ANKARA, July 25 (Xinhua) -- Turkey is alert to the situation in Syria's northern bordering area, whose three districts were seized by of the Democratic Union of Kurdistan (PYD), an affiliate of the outlawed Kurdish Workers' Party (PKK).
Turkish ministers held a security meeting on Wednesday to discuss possible developments in Turkish-Syrian border area, which aroused concerns of Ankara over the potential expansion of the Kurdish-controlled area in northern Syria and establishment of another front for the PKK in its attacks against Turkey.
The PKK, listed as a terrorist organization by Turkey, the United States and the European Union, took up arms in 1984 in an attempt to create an ethnic homeland in southeastern Turkey. Since then over 40,000 people have been killed in conflicts involving the group.
The Syrian administration "left the (bordering) region to the PYD to reinforce its troops in the center of the country for clashes with the Free Syrian Army and to intimidate Turkey," Turkey's Hurriyet Daily News reported, quoting Turkish sources.
The PYD has gotten hold of three Syrian towns, including Kobane and Efrin in Aleppo and Amude in the city of al-Hasakah, all adjacent to the Turkish border.
Saleh Muslim Mohamed, leader of PYD told Turkey's Daily Aksam that "We have enhanced control of Kurdish districts in order to maintain security of Syrian Kurds... It cannot be said that ( Syrian President Bashar) al-Assad has given support to us. In fact, time to time we had clashes with the Syrian forces,"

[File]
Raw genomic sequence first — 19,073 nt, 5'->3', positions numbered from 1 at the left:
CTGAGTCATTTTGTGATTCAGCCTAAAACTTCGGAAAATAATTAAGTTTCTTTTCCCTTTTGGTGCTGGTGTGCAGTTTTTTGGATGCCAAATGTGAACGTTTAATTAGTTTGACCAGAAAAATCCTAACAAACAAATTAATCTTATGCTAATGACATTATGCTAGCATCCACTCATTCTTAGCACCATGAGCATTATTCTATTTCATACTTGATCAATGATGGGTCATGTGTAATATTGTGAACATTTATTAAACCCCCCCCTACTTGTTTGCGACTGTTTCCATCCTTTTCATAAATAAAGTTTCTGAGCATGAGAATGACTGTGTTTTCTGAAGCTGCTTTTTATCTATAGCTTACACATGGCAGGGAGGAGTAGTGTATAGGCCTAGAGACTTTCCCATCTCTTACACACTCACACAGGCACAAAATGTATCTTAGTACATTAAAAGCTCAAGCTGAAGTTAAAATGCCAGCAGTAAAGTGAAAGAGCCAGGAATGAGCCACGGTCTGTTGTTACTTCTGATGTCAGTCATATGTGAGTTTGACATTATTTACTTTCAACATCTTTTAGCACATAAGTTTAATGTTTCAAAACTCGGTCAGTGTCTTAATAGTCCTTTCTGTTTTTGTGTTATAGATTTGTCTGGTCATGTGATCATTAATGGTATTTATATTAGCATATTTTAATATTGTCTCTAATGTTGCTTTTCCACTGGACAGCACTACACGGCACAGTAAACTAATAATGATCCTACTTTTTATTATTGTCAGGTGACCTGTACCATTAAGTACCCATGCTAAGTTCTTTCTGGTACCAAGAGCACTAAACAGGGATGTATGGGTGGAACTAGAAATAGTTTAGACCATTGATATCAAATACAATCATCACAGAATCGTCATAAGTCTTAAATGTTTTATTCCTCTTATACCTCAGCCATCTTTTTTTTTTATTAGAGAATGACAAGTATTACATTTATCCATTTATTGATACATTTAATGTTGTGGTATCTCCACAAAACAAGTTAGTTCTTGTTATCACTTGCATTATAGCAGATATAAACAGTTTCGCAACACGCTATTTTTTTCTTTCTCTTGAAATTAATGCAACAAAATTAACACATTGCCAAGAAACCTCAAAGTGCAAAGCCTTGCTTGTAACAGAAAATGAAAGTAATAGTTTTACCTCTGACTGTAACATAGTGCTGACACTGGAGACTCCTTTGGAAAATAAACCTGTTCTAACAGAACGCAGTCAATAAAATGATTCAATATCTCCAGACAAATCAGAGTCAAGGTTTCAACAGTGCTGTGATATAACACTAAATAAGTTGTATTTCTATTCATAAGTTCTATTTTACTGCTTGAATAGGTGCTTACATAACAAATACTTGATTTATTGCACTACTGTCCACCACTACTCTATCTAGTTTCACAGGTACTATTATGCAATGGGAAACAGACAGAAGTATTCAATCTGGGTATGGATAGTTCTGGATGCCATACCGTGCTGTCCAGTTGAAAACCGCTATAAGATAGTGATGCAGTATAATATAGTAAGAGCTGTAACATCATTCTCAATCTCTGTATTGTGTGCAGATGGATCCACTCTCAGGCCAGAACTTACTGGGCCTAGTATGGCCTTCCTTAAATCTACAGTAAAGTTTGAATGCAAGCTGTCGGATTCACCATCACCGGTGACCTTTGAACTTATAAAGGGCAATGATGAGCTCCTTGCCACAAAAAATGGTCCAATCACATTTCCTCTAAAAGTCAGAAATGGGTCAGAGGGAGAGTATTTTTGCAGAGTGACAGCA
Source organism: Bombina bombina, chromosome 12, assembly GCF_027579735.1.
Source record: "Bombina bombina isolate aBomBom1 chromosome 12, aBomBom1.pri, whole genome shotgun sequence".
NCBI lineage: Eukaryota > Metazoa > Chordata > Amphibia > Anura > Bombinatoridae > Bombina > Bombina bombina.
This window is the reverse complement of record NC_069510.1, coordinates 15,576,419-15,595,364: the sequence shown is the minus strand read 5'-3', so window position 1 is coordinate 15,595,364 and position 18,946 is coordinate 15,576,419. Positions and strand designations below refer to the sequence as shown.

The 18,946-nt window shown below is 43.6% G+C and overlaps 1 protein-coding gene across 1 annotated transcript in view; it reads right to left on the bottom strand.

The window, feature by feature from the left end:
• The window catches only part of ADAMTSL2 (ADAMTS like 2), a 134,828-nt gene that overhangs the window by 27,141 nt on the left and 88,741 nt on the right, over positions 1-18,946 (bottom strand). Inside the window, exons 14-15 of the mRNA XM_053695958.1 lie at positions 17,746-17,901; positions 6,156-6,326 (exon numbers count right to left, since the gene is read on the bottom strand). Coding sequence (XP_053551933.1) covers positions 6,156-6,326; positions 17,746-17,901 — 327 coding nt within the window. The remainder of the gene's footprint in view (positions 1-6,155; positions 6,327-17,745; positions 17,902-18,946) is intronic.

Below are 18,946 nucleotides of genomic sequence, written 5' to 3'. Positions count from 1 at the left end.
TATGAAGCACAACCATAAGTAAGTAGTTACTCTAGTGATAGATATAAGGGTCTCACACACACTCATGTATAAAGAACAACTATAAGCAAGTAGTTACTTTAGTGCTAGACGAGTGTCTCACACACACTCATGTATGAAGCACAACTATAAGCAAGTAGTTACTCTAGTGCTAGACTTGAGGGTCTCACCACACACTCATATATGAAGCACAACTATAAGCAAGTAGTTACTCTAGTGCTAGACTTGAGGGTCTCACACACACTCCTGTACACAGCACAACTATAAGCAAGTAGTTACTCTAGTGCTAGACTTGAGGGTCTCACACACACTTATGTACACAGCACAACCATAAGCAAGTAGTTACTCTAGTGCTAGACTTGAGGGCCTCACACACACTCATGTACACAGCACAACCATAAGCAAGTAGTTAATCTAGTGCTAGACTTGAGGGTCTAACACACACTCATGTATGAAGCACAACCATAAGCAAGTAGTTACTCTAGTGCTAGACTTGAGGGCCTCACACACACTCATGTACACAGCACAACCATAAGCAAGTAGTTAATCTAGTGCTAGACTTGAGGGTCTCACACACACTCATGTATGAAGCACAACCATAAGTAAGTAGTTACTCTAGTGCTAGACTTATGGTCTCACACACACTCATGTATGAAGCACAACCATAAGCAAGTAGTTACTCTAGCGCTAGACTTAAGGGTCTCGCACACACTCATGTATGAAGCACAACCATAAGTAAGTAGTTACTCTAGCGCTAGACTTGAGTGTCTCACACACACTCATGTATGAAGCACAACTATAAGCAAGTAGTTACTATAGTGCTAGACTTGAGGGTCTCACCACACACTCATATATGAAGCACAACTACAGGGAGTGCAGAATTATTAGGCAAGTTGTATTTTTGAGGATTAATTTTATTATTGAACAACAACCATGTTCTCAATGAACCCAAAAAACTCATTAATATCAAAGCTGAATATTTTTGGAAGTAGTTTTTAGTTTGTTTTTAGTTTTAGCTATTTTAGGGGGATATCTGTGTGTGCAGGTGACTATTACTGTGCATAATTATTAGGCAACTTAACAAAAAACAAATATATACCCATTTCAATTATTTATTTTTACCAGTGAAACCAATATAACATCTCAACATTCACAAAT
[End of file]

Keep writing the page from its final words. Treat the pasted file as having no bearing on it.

"But it was a reality that al-Assad was not in full resistance against the PYD," he added.
"Turkey's concerns about autonomy of Syrian Kurds are groundless," Mohamed noted, adding they had sympathy to Turkish people.
"We do not have organic relations with the PKK. But it's natural to have ideological and philosophical proximity," the PYD leader noted.
Turkey transferred more troops to the Syrian border and deployed surface-to-air missiles on the border as part of military measures, after a Turkish jet was downed by the Syrian forces on June 22.
Meanwhile, on Monday, Turkish Foreign Minister Ahmet Davutoglu held a meeting with Abdulbasid Seyda, head of the Syrian National Council (SNC), and discussed concerns about the Syrian Kurds. With a Kurdish origin himself, Seyda said "the Kurdish groups were on the side of the revolution."
"The Syrian regime has handed over the region to the PKK or the PYD. The Kurdish people are not on the side of these two groups, but on the side of the revolution," Seyda told reporters on after the meeting.
On the other hand, Kurdish Regional Administration in northern Iraq trained the Syrian Kurdish soldiers, who would then be sent to Syria to fill a "security vacuum," Massoud Barzani, president of the Kurdish semi-autonomous region, said in an interview with Al-Jazeera on Monday.
"A number of the young Kurds who fled to there have been trained. We do not want to directly interfere in the situation, but they have been trained," said the Iraqi Kurdish leader.
Barzani said the fighting force of Syrian Kurds would take its orders from a new high committee formed two weeks ago when two major Kurdish opposition groups put aside their differences in a meeting in Arbil of northern Iraq.
Special Report: Syrian Situation